4.The State party acceded to the Convention against Torture and Other Cruel, Inhuman or Degrading Treatment or Punishment on 12 December 1994 and ratified the Optional Protocol on 13 February 2009. On 11 April 2011, the State party designated the Ombudsman as the national preventive mechanism for the prevention of torture and other cruel, inhuman or degrading treatment or punishment.
5.The main objectives of the visit were: (a) to provide advisory services and technical assistance to the national preventive mechanism, in accordance with article 11 of the Optional Protocol, with the aim of identifying and addressing the challenges and difficulties faced by the mechanism, taking into account the Subcommittee’s guidelines on national preventive mechanisms (CAT/OP/12/5); and (b) to help the State party to fully implement its obligations under the Optional Protocol, thereby strengthening its ability to protect persons deprived of their liberty and addressing the challenges relating to penitentiary facilities and, in particular, to persons on remand.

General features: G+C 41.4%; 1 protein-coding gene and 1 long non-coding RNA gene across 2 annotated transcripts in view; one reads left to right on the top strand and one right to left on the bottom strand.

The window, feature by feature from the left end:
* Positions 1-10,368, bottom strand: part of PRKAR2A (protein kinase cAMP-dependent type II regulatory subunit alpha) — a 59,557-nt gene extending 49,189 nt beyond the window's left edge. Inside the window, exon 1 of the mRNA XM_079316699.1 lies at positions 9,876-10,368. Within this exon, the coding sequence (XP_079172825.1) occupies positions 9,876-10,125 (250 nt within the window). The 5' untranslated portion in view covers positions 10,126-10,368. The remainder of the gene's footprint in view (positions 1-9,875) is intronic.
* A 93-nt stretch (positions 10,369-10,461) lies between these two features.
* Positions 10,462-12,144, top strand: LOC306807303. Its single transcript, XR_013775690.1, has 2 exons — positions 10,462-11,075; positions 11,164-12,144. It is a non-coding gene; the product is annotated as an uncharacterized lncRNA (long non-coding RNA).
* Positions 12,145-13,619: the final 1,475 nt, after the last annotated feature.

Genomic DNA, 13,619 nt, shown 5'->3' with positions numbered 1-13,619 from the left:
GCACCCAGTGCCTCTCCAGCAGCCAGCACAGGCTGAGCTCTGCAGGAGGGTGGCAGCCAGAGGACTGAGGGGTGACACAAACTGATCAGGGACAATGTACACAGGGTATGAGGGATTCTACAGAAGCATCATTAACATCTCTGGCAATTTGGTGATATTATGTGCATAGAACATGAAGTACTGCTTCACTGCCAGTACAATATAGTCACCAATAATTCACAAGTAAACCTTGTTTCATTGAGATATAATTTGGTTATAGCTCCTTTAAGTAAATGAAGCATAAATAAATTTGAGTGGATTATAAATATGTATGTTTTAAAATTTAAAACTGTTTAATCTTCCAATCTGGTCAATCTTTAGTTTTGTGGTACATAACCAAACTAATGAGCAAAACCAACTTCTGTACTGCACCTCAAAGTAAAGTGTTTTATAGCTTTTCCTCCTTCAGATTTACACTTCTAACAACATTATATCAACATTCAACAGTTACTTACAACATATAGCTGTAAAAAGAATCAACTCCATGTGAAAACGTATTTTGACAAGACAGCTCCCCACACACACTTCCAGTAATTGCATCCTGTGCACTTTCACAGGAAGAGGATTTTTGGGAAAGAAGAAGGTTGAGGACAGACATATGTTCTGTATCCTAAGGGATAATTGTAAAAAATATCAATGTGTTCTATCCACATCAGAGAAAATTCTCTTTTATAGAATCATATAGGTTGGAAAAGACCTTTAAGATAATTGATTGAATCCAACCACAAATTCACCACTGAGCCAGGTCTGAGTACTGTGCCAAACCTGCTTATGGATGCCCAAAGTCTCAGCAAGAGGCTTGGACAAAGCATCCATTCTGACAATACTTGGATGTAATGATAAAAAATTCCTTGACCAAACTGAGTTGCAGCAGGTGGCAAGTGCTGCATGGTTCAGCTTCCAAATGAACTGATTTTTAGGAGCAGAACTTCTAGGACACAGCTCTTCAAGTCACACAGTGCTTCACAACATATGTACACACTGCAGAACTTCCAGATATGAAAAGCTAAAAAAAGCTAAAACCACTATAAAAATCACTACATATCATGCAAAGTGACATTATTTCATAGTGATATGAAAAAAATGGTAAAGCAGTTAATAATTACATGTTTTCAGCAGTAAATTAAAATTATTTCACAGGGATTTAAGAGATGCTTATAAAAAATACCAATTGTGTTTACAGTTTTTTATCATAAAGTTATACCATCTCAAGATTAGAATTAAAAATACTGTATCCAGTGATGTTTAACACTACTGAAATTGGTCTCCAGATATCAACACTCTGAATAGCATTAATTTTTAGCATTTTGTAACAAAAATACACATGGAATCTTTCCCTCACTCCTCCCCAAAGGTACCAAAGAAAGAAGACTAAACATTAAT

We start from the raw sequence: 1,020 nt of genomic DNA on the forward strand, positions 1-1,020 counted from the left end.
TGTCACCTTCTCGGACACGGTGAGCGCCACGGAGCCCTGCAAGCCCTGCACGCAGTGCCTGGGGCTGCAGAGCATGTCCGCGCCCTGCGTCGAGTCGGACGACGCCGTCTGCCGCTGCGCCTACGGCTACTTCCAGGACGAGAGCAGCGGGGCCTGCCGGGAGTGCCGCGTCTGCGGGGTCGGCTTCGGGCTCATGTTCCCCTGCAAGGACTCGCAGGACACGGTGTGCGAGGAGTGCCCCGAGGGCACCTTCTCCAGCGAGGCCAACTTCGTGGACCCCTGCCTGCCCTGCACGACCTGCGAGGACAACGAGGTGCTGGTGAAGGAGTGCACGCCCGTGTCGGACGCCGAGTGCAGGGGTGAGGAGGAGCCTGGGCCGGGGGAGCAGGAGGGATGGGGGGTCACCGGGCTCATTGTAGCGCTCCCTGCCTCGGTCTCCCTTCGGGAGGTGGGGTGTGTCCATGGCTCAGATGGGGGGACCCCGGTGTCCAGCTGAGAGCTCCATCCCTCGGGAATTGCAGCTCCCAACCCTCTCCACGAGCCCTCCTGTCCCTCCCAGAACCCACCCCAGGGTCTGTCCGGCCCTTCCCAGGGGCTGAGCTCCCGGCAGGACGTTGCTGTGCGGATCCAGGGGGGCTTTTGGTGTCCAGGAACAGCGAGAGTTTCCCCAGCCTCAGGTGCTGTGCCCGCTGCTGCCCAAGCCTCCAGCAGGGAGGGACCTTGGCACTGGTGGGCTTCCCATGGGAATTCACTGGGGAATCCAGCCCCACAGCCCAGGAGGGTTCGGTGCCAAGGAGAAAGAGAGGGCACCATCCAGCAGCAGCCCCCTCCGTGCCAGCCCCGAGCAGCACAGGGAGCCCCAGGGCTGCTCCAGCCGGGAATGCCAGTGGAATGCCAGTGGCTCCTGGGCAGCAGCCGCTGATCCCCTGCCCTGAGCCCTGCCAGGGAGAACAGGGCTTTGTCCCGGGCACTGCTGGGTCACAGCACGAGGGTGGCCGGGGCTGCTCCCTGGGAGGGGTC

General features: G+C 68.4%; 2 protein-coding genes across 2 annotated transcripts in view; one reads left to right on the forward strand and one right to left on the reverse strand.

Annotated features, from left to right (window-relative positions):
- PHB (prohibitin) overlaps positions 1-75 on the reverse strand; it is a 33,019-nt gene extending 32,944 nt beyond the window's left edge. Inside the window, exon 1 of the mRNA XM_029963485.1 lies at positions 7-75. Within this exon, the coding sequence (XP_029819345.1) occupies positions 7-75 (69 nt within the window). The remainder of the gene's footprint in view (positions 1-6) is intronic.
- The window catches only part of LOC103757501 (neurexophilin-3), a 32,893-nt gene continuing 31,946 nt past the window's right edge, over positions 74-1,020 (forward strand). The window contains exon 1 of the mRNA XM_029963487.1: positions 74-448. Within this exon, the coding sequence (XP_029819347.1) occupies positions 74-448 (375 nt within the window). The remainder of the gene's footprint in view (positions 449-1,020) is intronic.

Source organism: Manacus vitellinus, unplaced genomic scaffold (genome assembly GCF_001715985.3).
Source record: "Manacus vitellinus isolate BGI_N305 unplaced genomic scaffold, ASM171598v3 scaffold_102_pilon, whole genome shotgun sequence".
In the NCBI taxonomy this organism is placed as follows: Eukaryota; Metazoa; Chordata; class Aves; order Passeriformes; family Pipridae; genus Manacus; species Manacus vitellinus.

6.The Subcommittee held meetings with government officials and other stakeholders (see annex I) and visited places of detention (see annex II). Meetings held with members of the national preventive mechanism permitted the Subcommittee to discuss the mandate and working methods of the mechanism and to explore ways of strengthening and increasing its effectiveness. In order to better understand how the mechanism works in practice, the Subcommittee also visited, together with representatives of the mechanism, a place of deprivation of liberty that had been chosen by the mechanism (see annex III). That visit was led by the members of the mechanism, with the members of the Subcommittee as observers.